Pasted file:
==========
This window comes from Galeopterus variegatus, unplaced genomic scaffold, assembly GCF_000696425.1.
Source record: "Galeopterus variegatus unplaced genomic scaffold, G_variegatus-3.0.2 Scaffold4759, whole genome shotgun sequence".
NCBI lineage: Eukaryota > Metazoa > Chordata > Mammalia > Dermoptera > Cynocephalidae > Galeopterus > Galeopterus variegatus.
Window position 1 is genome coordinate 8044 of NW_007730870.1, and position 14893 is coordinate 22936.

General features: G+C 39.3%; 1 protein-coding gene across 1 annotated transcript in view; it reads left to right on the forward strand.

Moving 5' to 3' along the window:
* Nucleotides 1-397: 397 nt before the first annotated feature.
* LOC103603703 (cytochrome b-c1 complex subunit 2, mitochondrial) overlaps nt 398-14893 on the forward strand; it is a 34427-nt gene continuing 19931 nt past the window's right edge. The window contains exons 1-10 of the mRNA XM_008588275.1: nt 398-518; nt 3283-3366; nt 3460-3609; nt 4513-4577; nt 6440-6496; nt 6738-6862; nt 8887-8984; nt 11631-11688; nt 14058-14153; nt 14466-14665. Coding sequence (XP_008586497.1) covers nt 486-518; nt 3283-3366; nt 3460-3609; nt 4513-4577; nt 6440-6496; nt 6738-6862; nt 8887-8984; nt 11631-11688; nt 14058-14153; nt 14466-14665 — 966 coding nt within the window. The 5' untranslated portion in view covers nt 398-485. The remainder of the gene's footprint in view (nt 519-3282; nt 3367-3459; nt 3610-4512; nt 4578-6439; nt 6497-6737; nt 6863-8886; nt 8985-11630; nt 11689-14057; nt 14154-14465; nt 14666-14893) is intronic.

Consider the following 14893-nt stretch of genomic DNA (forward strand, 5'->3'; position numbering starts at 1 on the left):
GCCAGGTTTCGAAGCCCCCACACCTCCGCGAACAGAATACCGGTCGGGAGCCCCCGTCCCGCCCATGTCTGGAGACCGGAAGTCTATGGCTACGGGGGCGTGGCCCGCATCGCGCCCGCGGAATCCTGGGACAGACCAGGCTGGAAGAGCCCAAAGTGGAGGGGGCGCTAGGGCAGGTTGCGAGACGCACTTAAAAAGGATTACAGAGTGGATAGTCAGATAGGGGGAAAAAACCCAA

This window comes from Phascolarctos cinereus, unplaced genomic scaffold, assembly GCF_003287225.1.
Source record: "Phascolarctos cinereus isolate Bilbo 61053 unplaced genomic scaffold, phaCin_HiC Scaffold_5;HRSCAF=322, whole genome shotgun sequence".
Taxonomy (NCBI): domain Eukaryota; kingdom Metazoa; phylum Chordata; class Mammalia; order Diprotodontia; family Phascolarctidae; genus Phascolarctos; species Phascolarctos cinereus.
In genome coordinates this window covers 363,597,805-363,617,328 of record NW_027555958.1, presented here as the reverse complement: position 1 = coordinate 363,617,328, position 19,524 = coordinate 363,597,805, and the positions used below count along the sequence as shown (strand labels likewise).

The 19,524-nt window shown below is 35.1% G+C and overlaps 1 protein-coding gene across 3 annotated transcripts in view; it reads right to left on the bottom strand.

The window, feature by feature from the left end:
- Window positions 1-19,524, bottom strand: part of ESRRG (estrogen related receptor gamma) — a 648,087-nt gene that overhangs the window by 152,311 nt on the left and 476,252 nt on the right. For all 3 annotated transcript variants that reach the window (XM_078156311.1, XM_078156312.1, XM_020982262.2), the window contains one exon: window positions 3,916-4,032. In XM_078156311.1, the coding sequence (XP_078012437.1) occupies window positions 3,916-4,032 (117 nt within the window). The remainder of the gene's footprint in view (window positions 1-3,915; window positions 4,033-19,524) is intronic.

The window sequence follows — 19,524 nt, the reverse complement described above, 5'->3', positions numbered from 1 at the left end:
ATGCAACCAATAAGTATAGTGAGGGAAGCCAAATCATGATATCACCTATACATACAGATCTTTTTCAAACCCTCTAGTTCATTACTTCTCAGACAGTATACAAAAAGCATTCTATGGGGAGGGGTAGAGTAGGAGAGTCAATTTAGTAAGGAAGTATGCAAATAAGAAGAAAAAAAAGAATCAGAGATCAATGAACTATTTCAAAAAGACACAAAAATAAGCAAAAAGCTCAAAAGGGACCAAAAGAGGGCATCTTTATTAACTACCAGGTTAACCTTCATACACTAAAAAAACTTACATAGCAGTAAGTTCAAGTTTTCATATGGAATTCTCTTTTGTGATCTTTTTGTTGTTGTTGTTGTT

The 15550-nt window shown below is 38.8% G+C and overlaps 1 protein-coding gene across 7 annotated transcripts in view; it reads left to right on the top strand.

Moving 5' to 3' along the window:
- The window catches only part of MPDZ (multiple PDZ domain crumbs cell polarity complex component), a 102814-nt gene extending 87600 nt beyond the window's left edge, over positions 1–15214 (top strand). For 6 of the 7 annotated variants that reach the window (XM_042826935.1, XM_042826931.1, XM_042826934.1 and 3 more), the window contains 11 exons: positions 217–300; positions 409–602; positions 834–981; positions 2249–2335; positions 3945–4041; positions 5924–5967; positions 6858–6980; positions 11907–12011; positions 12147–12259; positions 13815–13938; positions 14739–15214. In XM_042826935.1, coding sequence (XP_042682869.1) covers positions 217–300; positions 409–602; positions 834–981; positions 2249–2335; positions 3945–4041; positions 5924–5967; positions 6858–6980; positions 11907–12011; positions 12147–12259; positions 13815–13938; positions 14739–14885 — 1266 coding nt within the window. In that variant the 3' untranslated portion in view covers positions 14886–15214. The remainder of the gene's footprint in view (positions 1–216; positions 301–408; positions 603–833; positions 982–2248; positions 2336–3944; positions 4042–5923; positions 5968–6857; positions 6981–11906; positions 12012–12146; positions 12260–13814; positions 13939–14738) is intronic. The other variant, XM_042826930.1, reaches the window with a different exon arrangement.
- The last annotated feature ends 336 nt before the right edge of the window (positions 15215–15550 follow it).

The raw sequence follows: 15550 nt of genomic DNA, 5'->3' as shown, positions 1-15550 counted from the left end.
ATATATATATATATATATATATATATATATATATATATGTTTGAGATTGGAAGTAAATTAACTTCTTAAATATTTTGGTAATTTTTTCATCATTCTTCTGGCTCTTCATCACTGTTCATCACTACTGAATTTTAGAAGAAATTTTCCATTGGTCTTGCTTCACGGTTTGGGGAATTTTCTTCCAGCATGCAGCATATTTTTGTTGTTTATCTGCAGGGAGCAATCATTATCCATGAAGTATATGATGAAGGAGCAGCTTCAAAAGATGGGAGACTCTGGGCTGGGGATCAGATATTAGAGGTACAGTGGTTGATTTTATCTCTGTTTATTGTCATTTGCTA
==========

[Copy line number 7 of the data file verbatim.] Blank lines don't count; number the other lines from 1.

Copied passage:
* Nucleotides 1-397: 397 nt before the first annotated feature.